Retro: Sheffielder’s exciting job on The Star’s popular women’s club

The Star Women's Circle member of staff, Liz Naylor, pictured with David Nixon, Magician  Submitted Liz Naylor
The Star Women's Circle member of staff, Liz Naylor, pictured with David Nixon, Magician Submitted Liz Naylor
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A recent feature in Midweek Retro about The Star’s Women Circle of the 1970s brought memories flooding back for Liz Naylor, including being sawed in half by a TV magician!.

As a teenager Liz, then Liz Kemp, landed a job with Women‘s Circle, which was a hugely popular club based on The Star’s regular women’s magazine supplement of the same name.

The club, with its distinctive pink and aubergine logo, ran lots of different groups, from a choir to slimming groups and one called On Our Conscience, which did community work.

The staff also ran very popular social events, trips and holidays, taking many South Yorkshire women abroad on their own for the first time.

Liz, who lives in Greystones, Sheffield, said: “I joined when I was 19. Before that I’d done all sorts of rubbish jobs.”

She remembers it as a busy and varied life, working in an office with the newspaper cartoonists and other publicity and promotional staff.

There were three original staff and two part-time secretaries at the time. Liz remembers that the senior office staff were very formal.

“We had to call them Mrs Wragg or whatever and they called us by our first names because we were only girls.”

Some parts of the job were exciting, including posing for fashion features like the one for a ‘working girl’s wardrobe’ seen on these pages.

Then there was the time that TV magician David Nixon sawed Liz in half at a Women’s Circle Ball at the Top Rank Suite!

She remembers: “He told me I hadn’t to tell anyone how he’d done it. He levitated me as well and I have no idea to this day how he levitated me.

“They only told me that afternoon that I was doing it so I had to go and rehearse.”

The club’s trips and holidays were very popular and eight or nine women worked as couriers to supplement the office staff. Liz said that they ranged from a doctor’s wife who was just working for some pocket money to a woman who needed the cash as her husband didn’t earn much.

“We used to go to Ascot for Ladies’ Days. The couriers had that trip! My mum used to take the day off and go because she loved the horses. You had to have a hat, of course.”

Liz travelled down to London a lot to source cheap hotels for Women’s Circle trips. “If we were doing a new deal with somebody, you would get on the train and check it out. What a job for a 19-year-old girl, going up and down to London!” she said.

However, it wasn’t all fun. “Something that drove me up the wall was being a young woman looking after older women who were quite demanding and not really having the confidence to deal with the clamour.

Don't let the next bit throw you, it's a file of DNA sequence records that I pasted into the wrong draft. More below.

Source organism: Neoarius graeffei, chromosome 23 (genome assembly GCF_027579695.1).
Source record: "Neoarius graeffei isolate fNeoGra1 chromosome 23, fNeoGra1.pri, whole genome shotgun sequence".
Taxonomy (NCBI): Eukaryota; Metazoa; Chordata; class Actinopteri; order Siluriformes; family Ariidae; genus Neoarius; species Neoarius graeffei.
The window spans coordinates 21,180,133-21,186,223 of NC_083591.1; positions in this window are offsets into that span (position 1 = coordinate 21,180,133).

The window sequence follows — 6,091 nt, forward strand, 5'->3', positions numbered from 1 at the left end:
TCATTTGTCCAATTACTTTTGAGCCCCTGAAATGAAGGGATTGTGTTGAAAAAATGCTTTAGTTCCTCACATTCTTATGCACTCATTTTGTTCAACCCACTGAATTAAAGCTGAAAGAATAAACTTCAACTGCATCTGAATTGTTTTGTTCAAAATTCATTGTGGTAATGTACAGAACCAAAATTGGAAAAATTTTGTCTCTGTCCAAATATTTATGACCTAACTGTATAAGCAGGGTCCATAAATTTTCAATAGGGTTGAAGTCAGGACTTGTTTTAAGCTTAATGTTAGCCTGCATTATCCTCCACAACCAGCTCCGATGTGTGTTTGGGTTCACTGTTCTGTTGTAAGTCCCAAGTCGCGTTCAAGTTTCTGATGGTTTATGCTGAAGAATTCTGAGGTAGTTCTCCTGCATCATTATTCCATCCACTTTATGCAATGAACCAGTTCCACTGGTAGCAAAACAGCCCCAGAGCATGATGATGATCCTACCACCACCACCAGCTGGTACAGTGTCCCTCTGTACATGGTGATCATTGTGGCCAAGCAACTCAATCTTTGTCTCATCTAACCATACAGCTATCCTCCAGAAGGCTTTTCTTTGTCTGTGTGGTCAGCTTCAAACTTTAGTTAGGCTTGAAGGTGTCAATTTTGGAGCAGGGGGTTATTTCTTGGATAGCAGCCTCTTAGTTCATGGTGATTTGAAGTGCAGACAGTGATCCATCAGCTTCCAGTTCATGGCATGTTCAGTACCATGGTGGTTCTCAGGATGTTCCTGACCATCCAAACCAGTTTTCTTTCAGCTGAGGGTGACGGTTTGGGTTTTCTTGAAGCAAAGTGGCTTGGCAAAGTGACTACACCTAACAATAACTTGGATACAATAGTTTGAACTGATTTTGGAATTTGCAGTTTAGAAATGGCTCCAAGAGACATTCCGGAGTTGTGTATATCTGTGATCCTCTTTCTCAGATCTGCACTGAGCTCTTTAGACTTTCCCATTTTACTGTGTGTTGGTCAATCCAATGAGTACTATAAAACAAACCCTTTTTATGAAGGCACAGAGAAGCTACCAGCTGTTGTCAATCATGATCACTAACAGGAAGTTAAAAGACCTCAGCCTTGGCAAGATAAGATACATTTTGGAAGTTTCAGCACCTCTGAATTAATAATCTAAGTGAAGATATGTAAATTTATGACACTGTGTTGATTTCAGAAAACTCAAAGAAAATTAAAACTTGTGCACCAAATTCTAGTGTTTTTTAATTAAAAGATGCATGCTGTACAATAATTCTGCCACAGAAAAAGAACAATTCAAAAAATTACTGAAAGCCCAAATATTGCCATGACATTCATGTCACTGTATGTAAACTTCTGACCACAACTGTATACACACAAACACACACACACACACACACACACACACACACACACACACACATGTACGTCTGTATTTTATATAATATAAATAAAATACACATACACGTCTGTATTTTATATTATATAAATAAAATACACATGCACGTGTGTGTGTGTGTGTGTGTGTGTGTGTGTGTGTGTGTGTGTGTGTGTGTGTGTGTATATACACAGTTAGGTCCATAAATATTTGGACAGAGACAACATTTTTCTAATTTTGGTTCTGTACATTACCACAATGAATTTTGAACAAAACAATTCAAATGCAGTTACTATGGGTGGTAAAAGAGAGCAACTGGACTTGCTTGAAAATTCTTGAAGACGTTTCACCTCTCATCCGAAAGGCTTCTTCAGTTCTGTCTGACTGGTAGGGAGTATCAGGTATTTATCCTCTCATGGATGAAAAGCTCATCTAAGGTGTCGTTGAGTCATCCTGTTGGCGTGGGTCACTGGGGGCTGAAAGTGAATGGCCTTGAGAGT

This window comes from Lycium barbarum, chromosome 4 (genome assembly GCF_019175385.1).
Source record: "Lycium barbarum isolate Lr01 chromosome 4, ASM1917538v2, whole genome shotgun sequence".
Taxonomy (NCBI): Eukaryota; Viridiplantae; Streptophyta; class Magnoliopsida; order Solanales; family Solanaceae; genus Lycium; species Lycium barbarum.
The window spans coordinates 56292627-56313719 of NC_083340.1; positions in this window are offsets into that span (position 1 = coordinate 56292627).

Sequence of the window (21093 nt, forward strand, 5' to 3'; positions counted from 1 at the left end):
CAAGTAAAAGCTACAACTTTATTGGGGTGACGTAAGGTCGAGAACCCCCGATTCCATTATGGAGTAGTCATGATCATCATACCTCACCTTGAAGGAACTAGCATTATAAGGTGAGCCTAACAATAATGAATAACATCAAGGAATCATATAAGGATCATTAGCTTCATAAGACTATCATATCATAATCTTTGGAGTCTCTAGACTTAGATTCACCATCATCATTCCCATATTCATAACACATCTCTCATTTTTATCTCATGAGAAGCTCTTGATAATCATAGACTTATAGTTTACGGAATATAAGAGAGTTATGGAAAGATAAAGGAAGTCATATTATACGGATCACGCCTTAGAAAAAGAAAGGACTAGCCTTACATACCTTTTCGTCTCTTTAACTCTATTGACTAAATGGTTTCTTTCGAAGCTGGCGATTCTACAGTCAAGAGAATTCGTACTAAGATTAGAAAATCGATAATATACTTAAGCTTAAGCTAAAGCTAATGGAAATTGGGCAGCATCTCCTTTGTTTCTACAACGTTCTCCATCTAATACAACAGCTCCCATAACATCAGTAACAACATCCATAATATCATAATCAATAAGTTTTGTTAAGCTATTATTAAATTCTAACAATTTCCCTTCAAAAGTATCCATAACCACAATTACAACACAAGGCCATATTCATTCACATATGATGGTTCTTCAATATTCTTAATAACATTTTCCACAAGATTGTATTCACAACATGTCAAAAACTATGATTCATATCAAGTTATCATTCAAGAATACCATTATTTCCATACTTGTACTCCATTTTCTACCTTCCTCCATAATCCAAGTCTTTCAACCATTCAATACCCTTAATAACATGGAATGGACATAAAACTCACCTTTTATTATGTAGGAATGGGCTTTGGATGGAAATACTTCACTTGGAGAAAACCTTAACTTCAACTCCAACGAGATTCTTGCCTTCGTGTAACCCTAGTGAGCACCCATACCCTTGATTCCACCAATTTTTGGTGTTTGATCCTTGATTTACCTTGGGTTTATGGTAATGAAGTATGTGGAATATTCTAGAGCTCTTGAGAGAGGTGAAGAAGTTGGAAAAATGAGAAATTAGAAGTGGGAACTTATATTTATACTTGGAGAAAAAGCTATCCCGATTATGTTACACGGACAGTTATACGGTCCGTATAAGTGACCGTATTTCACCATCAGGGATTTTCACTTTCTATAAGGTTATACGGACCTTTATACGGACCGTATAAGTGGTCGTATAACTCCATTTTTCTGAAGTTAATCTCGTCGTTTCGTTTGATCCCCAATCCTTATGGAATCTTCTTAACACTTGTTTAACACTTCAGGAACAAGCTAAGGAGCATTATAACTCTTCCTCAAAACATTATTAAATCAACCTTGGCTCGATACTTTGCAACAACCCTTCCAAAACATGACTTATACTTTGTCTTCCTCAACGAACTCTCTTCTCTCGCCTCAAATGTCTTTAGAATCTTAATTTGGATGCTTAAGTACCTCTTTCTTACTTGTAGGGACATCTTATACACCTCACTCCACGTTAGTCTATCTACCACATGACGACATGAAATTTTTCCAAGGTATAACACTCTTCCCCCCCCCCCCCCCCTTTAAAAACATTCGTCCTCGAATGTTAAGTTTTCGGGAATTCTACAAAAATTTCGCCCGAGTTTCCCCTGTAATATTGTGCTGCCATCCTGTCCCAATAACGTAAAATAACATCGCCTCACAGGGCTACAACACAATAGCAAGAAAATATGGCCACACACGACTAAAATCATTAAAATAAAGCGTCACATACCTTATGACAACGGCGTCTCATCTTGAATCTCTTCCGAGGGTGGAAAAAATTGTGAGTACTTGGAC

“We went on a Women’s Circle trip to Amiens and Reims in France and someone fell down. I spent all day with her in the hospital and then we had to get the train back to Reims.

“I had two changes of train with this woman with her arm in a sling.

“Then when we got to the hotel we found they had put all our members in the annexe. Almost every other Women’s Circle member said they had angina and couldn’t climb the stairs so I had to sort that out!”

However, there are a lot of good memories, said Liz.

“The best bit of the job was the buzz. I remember the whole building was buzzy and you had one of the most exciting jobs in the organisation, liaising with reporters about what was going to go in the magazine.

“In the early 1970s everything was buzzing anyway.”

She worked on Women’s Circle for five years from 1971, leaving when she became pregnant with her first child, her daughter Gabrielle, who is now 38 years old.

She has Downs syndrome and lives a very independent life, said her proud mum.

Gabriel’s younger brother Oliver, who is 36, lives in Tunbridge Wells and is the chief executive of a charity called Build Africa, which builds schools.

She said: “By the time I left I found that if you didn’t have a degree or weren’t a man you couldn’t get much further in life.”

Liz ended up getting her degree and worked for the University of Sheffield for 20 years in equal opportunities and widening participation, becoming head of registry services, before taking voluntary severance five years ago.

She said of the club’s success: “I suppose there were some women who were widows. My mother always worked full time.

“The majority were aged 40 to 60-plus and probably didn’t work. If they did, they worked part time. So it was a social life and companionship.

“Women came along on their own and then would be making friends.

“On our trips, people could opt for a single or a twin room, sharing with someone they didn’t know unless they were coming with a friend.”

Eventually the club became less popular as times changed and more women went out to work. “It was of its time,” said Liz.